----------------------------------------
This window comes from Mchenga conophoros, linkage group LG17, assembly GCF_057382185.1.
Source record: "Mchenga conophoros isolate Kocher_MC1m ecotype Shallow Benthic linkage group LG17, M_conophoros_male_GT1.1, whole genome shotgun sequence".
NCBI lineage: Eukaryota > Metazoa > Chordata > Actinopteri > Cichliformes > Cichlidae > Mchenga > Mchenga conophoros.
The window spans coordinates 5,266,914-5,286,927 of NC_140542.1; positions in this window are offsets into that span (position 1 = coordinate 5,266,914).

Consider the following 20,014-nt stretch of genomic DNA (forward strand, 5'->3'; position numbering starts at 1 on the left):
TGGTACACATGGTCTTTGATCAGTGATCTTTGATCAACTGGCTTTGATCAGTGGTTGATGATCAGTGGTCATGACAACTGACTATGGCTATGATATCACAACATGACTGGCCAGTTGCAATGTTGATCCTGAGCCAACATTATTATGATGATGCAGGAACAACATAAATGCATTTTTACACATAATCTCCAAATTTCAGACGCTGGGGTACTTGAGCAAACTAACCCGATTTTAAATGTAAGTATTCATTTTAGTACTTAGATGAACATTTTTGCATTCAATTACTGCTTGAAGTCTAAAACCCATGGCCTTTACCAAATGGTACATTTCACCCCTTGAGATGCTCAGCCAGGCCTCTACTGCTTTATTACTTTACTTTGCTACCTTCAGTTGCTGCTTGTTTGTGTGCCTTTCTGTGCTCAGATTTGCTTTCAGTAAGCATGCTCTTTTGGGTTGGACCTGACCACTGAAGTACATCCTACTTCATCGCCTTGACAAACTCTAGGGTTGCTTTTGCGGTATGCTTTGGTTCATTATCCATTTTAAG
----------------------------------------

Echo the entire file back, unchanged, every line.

This window comes from Mchenga conophoros, linkage group LG17, assembly GCF_057382185.1.
Source record: "Mchenga conophoros isolate Kocher_MC1m ecotype Shallow Benthic linkage group LG17, M_conophoros_male_GT1.1, whole genome shotgun sequence".
NCBI lineage: Eukaryota > Metazoa > Chordata > Actinopteri > Cichliformes > Cichlidae > Mchenga > Mchenga conophoros.
The window spans coordinates 5,266,914-5,286,927 of NC_140542.1; positions in this window are offsets into that span (position 1 = coordinate 5,266,914).

Consider the following 20,014-nt stretch of genomic DNA (forward strand, 5'->3'; position numbering starts at 1 on the left):
TGGTACACATGGTCTTTGATCAGTGATCTTTGATCAACTGGCTTTGATCAGTGGTTGATGATCAGTGGTCATGACAACTGACTATGGCTATGATATCACAACATGACTGGCCAGTTGCAATGTTGATCCTGAGCCAACATTATTATGATGATGCAGGAACAACATAAATGCATTTTTACACATAATCTCCAAATTTCAGACGCTGGGGTACTTGAGCAAACTAACCCGATTTTAAATGTAAGTATTCATTTTAGTACTTAGATGAACATTTTTGCATTCAATTACTGCTTGAAGTCTAAAACCCATGGCCTTTACCAAATGGTACATTTCACCCCTTGAGATGCTCAGCCAGGCCTCTACTGCTTTATTACTTTACTTTGCTACCTTCAGTTGCTGCTTGTTTGTGTGCCTTTCTGTGCTCAGATTTGCTTTCAGTAAGCATGCTCTTTTGGGTTGGACCTGACCACTGAAGTACATCCTACTTCATCGCCTTGACAAACTCTAGGGTTGCTTTTGCGGTATGCTTTGGTTCATTATCCATTTTAAG